The Last Dance: 'I was not just playing Michael' - Malone speaks about facing Jordan and the Bulls
- There was more to the Chicago Bulls than Michael Jordan, said former Utah Jazz rival Karl Malone.
Karl Malone's insistence he has the "utmost respect" for Michael Jordan did little to hide the tension that seemingly still exists between the ex-NBA stars.
Jordan and the great Chicago Bulls dynasty of the 1990s were the subject of the co-produced ESPN and Netflix docuseries 'The Last Dance'.
The Bulls' rivalry with Malone's Utah Jazz in the 1997 and 1998 NBA Finals series were pivotal in the latter episodes.
Malone refused to be a part of the show but ESPN released previously unseen footage of him talking about Jordan and playing the Bulls at that time from an interview in February 2019.
Asked his reaction when he heard the name "Michael Jordan", Malone – smoking a cigar – replied tersely: "Michael Jordan, Michael Jordan...what else do I need to say?"
Malone was then questioned more specifically on the famous moment of Game 6 of the '98 Finals when Jordan stole the ball from Malone before going on to hit the game-winning shot that secured a second three-peat in the space of eight years.
"Why? Why do I have to?" Malone answered.
"But I tell you this, I'll all man and I accept the responsibility for not winning one [a championship].
"And we was there, we just happened to be playing the Chicago Bulls, which wasn't just Michael Jordan by the way and I have the utmost respect for Michael.
#NBATogetherLive - @chicagobulls at @utahjazz : Michael Jordan (45 PTS) hits 'The Last Shot' to win Game 6 of the 1998 #NBAFinals and secure the Bulls' 6th NBA championship! #Game6Live https://t.co/ScMzfC71Kf— NBA (@NBA) May 19, 2020
"But I never thought I was playing Michael Jordan, I was playing the Chicago Bulls but let's not…you know, everybody say this person was a bad man and all of that. Well, yes, I give them respect but I've got a setup. I'm a man, and I was a bad son of a b****, too.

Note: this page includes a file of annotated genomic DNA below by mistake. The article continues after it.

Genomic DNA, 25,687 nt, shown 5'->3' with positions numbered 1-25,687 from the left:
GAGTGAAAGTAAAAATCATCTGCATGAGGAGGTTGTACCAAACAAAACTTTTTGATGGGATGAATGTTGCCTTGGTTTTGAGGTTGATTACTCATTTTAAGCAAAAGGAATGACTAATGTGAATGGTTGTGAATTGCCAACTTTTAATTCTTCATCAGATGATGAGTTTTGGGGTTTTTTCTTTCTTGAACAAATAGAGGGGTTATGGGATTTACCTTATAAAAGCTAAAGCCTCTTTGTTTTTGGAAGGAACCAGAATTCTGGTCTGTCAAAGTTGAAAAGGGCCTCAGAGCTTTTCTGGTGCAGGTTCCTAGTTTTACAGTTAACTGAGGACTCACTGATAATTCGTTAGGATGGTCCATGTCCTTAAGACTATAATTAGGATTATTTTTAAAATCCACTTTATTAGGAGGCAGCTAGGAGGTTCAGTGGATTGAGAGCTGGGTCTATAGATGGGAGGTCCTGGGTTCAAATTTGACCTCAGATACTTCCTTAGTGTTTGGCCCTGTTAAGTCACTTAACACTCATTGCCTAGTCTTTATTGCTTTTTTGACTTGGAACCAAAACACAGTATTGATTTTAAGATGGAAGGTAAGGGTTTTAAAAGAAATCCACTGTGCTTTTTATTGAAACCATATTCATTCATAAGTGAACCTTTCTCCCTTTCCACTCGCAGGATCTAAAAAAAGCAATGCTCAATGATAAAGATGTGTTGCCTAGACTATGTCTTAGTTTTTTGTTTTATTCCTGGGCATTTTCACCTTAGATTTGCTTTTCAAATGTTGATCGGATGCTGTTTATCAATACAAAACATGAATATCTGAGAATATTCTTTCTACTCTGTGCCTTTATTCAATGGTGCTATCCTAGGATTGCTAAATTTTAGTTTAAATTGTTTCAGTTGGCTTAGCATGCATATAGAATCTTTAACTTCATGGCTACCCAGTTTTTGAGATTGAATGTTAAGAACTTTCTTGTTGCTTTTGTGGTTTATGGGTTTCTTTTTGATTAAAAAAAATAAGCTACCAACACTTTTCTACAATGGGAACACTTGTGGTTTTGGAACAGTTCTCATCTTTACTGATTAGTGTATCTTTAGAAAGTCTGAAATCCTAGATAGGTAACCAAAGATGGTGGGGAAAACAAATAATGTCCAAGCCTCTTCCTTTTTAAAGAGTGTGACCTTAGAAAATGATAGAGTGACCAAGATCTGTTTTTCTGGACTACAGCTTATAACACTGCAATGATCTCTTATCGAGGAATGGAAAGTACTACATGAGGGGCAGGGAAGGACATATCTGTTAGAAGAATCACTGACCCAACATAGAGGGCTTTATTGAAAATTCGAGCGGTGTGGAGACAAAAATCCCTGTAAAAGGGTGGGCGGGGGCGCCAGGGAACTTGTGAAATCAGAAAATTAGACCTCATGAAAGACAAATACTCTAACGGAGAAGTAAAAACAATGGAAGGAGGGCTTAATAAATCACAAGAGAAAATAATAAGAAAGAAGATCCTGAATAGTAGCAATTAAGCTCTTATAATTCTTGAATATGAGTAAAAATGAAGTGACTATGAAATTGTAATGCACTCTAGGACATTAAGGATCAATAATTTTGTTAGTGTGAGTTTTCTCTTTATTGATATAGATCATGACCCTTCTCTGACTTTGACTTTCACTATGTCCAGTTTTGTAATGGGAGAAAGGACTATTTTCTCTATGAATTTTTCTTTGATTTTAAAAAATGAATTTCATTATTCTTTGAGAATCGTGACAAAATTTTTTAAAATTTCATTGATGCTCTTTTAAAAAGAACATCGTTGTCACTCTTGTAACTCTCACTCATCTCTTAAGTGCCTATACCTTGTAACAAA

"So that's how I look at that, and that's who I am. Maybe in my older years I can call it that bluntly but I'm just calling it like I see it."
In the show, Jordan says how he was fired up ahead of the '97 Finals after Malone received the NBA MVP award in the regular season.
While the series has received critical acclaim, some involved have been disapproving of the way events have been portrayed and questioned the involvement of Jordan's production company.
Ex-Bulls star Horace Grant branded Jordan a liar when he accused his former team-mate of being a source for Sam Smith's book 'The Jordan Rules', which paints the Hall of Famer in an unflattering light.
Scottie Pippen, who was beside Jordan for each of the Bulls' six championships in the eight-year span, was another ex-player to appear in the documentary who was supposedly unhappy with his portrayal.
In one episode, Jordan said Pippen was "selfish" over his decision to delay foot surgery that saw him miss the start of the 1997-98 season.